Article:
A.M. Taper week. There were a couple of posts on the blog earlier suggesting different types of tapering. In addition to my personal experiences I drew some ideas from the following. First, a quote from Tinman:
Your muscle fiber types also determines how long you must taper. People
who are naturally endurance oriented and not speedy will need short
tapering phases. I have observed that slow twitch runners tend to lose
aerobic endurance quickly upon cessation of mileage and suffer greatly
in races when they taper too soon and too much. At the other end of
the continuum, runners who are speedy tend to retain aerobic endurance
more easily, so they can afford to taper longer. Most runners are
somewhere in between these two extremes. However, no matter what you
do, remember, if you are not tired, sore, and beat up, you don,t need
to taper much.
If he is right, I do have two things going for me to explain why I do better with a short taper. One, being naturally very much endurance oriented. My favorite distance at the age of 12 was a 10 K, I really like that you did not have to be 3000-anaerobic to race really well. I looked forward to 10 Ks and dreaded track races because they were so short. And two, I am definitely not tired, sore or beat up from my training. Quite the opposite - I can barely tell I've trained. And, looking at the effect and trying to discern the cause, I have suffered many times in the past from tapering too soon too much, and on the other hand have run PRs and near PRs completely untapered.
I also looked at the Hanson guys at Athleticore, and decided to follow more or less what Chad Johnson and Brian Sell did before the Trials. I generally loathe the idea of copying somebody's training just because they are faster - first, it may not be their training that makes them faster to begin with, their training could very well be sub-optimal, but they are still faster due to natural abilities, and also, even if it does make them faster, they may very well be different enough that the same thing will not work for you. But I did notice that they were training already almost exactly the same way I did, so I figured looking at their taper with a bit of a grain of salt would not be a bad idea.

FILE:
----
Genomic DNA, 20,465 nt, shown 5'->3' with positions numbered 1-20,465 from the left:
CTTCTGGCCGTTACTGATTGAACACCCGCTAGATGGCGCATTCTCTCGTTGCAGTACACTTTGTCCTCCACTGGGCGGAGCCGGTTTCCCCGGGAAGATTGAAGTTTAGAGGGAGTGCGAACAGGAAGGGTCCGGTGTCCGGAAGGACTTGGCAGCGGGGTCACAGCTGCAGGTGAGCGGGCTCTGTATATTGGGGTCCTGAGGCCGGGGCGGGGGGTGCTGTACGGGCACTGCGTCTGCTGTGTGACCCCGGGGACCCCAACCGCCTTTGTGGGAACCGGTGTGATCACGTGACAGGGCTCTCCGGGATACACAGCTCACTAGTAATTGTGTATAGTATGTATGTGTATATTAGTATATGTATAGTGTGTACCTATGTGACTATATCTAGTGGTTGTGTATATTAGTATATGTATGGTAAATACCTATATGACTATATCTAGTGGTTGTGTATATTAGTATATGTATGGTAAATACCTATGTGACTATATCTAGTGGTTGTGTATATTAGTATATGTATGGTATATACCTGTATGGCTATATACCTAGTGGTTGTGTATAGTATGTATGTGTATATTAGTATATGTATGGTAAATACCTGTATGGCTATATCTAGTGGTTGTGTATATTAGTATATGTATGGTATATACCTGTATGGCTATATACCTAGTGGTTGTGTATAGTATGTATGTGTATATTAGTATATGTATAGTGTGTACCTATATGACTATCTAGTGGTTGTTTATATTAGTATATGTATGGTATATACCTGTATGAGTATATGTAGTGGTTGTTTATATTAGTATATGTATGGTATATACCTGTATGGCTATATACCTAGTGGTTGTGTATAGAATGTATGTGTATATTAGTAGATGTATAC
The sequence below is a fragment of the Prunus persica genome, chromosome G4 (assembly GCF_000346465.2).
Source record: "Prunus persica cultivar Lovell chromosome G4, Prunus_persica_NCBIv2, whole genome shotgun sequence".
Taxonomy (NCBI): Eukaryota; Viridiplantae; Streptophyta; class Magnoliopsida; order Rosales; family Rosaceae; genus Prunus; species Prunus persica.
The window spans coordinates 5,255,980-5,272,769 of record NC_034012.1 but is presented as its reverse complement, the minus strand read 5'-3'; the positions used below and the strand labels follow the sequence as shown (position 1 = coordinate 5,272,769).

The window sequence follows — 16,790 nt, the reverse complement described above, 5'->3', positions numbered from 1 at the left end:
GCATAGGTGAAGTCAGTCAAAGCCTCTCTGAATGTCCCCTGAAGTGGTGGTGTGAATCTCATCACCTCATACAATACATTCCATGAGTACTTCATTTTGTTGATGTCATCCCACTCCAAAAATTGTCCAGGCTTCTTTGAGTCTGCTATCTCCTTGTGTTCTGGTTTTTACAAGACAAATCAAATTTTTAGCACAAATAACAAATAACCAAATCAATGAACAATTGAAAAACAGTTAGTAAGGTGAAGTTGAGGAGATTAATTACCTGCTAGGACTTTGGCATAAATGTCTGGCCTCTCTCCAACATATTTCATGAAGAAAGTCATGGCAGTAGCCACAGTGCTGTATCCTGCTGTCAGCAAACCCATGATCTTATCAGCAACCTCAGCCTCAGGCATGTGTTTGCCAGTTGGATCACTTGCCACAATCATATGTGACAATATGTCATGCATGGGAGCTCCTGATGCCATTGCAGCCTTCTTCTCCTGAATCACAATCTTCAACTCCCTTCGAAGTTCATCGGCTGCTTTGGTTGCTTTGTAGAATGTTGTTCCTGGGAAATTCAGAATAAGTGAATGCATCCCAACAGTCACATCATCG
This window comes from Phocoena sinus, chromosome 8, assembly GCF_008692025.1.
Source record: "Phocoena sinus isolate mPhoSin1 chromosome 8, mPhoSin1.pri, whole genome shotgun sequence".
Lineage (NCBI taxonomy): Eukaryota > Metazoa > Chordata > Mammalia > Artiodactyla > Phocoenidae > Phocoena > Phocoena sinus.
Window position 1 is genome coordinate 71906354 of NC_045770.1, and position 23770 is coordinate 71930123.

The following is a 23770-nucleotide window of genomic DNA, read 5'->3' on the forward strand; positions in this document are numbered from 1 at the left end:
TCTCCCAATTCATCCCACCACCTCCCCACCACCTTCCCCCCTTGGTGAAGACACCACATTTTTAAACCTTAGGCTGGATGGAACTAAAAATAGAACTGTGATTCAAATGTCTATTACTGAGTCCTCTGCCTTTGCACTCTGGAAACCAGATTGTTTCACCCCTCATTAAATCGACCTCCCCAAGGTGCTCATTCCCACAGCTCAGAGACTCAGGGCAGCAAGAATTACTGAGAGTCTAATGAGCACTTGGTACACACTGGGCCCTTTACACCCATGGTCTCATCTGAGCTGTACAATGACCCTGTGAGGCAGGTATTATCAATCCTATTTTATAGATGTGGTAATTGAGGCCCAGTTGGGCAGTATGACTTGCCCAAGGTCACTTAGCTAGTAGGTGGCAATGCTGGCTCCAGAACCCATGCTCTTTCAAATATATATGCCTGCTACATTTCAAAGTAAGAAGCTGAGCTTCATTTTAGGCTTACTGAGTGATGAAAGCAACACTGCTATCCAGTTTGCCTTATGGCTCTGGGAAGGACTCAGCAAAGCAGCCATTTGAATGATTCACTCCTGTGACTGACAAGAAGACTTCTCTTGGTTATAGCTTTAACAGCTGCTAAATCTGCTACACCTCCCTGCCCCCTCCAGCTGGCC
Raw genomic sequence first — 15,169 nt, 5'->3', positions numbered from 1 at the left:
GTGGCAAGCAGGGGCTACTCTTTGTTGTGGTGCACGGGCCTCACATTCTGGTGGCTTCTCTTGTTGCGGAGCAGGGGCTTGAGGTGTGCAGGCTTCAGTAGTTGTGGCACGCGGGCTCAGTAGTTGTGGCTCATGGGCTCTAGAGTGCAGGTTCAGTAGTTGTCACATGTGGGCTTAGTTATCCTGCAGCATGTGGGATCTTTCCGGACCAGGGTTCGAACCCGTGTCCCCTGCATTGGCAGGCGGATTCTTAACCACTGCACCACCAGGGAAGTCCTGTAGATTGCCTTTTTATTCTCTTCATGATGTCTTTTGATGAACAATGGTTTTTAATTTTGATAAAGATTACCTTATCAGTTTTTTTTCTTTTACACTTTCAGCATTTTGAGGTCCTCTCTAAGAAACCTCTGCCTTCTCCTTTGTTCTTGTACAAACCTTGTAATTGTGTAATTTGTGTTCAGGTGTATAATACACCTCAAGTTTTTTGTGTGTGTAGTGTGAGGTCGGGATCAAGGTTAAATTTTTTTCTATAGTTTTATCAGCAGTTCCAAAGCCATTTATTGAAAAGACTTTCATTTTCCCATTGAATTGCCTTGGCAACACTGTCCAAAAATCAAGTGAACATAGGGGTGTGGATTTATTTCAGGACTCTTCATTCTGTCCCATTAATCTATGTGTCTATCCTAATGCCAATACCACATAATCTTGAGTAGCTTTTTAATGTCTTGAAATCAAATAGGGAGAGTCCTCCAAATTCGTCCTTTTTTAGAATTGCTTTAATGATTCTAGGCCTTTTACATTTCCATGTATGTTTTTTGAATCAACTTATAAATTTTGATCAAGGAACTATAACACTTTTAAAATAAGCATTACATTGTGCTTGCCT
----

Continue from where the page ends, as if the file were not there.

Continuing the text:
The end result was to do pretty much what Ted suggested. This morning ran 10.1 easy with Ted in 1:13:48. Did 8x100 strides, first 5 in 18, the rest in 17.
P.M Run with the kids, total of 2.55. 1.5 with Benjamin and Jenny in 14:28. Then 1.05 with Julia in 11:08. Benjamin was coming down with some sickness. I've got a little bit of respiratory irritation as well, but it has not yet been showing in reduced energy levels or running performance. I hope it stays that way. It is a miracle I have not gotten sick with 125 mile weeks and 5 potentially sick little kids around. Sucking on garlic like crazy, this is my only chance. Better off than before St. George so far, knock on wood although I am not superstitious, but I still have a flight ahead of me with plenty of chance to catch something this time of year. But it is just as bad for the competition, so the secret to getting money in a December marathon is showing up healthy at the starting line.